Summary

Before you travel, check the ‘Entry requirements’ section for Guatemala’s current entry restrictions and requirements. These may change with little warning. Monitor this advice for the latest updates and stay in contact with your travel provider.

If you plan to pass through another country to return to the UK, check the travel advice for the country you’re transiting.

It is more important than ever to get travel insurance and check it provides sufficient cover. See the Foreign, Commonwealth & Development Office (FCDO) guidance on foreign travel insurance.

You should follow the advice of local authorities, including any evacuation orders. Monitor local media and consult your tour operator and PROATUR as travel routes are likely to face disruption. See Natural disasters

15,229 British nationals visited Guatemala in 2019. Most visits are trouble free.

Guatemala has one of the highest violent crime rates in Latin America. Take care in all parts of the country, including Guatemala City. You should carry personal ID when travelling (certified copies are fine). See Crime

Avoid travelling on public buses (repainted US school buses). Private inter-city coach services are safer, but not immune from attack. See Local travel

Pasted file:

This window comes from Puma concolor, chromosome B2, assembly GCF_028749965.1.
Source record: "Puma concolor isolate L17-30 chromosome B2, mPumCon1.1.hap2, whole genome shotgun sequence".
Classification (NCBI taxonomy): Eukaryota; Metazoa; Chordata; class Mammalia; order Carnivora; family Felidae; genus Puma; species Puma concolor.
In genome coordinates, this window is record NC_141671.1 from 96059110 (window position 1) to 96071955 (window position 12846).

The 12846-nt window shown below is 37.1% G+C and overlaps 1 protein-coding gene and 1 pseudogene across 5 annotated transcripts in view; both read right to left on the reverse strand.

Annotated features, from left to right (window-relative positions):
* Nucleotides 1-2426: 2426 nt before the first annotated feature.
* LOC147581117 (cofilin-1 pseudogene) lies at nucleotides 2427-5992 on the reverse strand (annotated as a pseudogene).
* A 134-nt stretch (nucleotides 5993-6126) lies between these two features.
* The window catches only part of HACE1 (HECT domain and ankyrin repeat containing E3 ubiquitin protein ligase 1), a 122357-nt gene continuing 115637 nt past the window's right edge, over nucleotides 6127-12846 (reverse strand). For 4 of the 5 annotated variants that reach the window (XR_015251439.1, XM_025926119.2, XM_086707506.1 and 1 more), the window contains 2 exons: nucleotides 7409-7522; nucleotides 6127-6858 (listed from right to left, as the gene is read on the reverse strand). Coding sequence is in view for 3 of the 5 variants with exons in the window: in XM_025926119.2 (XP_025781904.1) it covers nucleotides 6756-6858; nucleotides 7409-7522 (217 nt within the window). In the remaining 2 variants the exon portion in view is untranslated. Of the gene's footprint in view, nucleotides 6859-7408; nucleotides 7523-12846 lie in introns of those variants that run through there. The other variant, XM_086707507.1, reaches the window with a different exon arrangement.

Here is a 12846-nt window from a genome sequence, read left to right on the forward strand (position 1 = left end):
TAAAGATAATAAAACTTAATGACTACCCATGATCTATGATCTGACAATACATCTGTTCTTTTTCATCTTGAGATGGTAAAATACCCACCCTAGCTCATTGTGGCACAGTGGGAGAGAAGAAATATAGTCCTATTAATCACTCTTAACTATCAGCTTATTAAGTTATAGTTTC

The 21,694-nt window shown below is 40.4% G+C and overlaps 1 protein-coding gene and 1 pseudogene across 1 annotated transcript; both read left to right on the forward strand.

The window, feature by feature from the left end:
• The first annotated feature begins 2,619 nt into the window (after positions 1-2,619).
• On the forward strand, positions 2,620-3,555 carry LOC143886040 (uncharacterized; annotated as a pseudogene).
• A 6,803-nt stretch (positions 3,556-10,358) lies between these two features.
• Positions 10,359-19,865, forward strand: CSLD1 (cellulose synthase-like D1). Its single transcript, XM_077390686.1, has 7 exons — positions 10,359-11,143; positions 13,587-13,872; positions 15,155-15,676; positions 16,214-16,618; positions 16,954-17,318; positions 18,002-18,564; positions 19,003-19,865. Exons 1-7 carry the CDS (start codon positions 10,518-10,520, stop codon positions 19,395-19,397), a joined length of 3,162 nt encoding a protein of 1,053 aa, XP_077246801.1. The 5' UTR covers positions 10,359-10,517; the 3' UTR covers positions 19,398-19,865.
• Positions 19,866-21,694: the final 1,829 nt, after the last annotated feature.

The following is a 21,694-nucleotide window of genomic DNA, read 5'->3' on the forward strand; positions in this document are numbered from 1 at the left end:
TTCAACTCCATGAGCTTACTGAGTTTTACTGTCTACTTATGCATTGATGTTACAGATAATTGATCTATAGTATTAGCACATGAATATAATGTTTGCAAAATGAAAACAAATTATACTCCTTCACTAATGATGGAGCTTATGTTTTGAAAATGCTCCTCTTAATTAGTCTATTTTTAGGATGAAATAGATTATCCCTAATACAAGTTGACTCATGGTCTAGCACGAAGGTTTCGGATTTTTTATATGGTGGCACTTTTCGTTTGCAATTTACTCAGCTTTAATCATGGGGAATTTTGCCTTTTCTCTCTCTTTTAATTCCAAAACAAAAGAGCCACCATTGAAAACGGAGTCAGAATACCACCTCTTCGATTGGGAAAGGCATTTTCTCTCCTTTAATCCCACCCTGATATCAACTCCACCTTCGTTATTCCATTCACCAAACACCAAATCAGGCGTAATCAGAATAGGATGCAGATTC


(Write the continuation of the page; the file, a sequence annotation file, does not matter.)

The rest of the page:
The rainy season in Guatemala normally runs from June to November, coinciding with the hurricane season in the Caribbean. See Rainy season. You should plan any travel carefully. You should monitor local and international weather updates from the US National Hurricane Centre. Follow the advice of local authorities, including any evacuation orders. See Natural disasters.

Guatemala has active volcanoes, some prone to heightened activity. See Volcanoes

Although there’s no recent history of terrorism in Guatemala, attacks can’t be ruled out. See Terrorism

You can contact the emergency services by calling 120 (police) or 122/123 (ambulance and fire).

If you are abroad and you need emergency help from the UK government, contact the nearest British embassy, consulate or high commission.